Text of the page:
While studying chemistry at Oxford, I became involved with an organisation called Just Love, which aims to get Christian students involved in seeking social justice. Eventually I ended up on the committee running the Just Living project, which focuses on how we can change our lifestyle, what we eat, where we buy our clothes and what we pray about so that it is more just. So although I had spent a lot of time thinking, reading and praying about social justice, it had been quite focused on the individual decisions, the impact of which was hard to trace. I wanted to explore the way relationships within a community could be used to bring about structural change – exactly what this internship (and community organising) does.
I was based at St John’s Hoxton with another intern and together we were doing projects on credit unions and on road safety in the area. We conducted initial research by meeting people in the area and listening to their concerns and their stories. In our finance project, we discovered that payday loan debt was an issue that a lot of people in congregation were concerned about and so we hosted a garden party fundraising for Justin Welby’s Mustard Seed Appeal. We played a game where we printed out and laminated leaves with facts about payday lenders, the finance market and the Mustard Seed Appeal written on them, and hid them around the church garden. People had to find them, read out the fact and then stick them on an outline of a tree, demonstrating the parable – the mustard seed can grow to be one of the biggest trees in the garden.
In our road safety project, we discovered that many parents were concerned about cyclists ignoring a zebra crossing that was by the school. We met with the acting mayor of Hackney, hosted a coffee morning at the school to discuss these concerns further and headed to this crossing ourselves to see what it was like at 8:30 in the morning. Our vicar dressed up as zebra and acted as a lollipop person stopping the cyclists, and children from the local school joined us to hand out flyers and information to bewildered passers-by. Afterwards, we held a meeting between parents from the local school and the person in charge of road safety from the council to discuss the possibility of a lollipop person being placed on the crossing permanently.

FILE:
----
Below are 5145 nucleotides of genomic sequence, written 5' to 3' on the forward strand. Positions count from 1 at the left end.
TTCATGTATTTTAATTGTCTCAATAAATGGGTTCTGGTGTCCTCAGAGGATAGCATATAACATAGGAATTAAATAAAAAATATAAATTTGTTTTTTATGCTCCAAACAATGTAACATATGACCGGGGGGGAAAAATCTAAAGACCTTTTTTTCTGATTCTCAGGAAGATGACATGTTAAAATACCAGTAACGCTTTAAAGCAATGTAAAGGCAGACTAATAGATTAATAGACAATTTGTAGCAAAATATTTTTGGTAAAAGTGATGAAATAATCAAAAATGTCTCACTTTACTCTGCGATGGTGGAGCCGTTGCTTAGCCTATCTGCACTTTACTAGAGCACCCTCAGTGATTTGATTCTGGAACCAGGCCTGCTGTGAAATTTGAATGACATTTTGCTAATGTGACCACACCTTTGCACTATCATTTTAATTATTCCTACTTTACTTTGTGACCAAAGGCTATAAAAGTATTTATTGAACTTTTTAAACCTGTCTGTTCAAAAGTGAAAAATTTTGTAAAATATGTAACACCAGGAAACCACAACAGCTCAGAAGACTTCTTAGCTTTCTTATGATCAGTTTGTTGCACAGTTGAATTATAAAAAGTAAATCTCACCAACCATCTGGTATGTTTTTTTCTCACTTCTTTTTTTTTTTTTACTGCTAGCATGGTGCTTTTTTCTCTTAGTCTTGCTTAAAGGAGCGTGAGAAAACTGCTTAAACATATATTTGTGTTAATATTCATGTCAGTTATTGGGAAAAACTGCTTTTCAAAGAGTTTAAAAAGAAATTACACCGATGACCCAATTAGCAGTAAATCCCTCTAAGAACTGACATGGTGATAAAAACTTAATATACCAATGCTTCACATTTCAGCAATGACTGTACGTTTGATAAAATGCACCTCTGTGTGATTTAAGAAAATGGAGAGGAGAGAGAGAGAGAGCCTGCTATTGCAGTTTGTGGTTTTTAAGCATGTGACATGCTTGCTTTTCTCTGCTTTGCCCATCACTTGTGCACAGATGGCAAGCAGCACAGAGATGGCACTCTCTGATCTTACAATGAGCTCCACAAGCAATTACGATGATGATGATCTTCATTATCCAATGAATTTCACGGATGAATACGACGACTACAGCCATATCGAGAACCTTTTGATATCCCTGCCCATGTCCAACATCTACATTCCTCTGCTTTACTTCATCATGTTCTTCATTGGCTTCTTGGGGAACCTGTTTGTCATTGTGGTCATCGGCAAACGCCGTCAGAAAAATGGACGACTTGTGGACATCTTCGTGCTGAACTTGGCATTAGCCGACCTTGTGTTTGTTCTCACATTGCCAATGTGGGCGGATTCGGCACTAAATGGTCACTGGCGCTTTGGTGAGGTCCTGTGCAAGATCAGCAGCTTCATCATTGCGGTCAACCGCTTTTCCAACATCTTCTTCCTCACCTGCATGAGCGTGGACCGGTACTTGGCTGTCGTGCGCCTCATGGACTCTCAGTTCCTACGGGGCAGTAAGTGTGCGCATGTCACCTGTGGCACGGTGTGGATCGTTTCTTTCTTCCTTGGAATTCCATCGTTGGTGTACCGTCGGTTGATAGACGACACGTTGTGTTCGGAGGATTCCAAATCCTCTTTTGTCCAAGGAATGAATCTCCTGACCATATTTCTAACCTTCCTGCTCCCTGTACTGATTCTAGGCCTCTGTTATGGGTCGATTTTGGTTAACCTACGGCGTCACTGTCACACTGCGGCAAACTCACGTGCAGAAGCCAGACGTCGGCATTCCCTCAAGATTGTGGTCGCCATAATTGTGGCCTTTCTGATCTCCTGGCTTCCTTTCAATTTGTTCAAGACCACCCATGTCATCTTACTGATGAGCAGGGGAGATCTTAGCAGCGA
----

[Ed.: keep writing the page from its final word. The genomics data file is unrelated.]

I’ve learnt so many different things over the course of the internship, both small things like how great the street food on Hoxton Street is or larger challenges to my thinking and perceptions as to how society works. While some terms in community organising theory such as ‘self-interest’ and ‘power’ still don’t sit completely comfortably with me, they have given me a greater understanding of how change can be brought about. I’ve learnt about the impact of stories both other people’s and my own, been challenged on how to be vulnerable and honest with someone in the first or second meeting without it becoming a pastoral chat and that social justice doesn’t always have to look super serious. Sometimes it can just be forcing your Vicar to dress up as a zebra on a warm summer’s morning.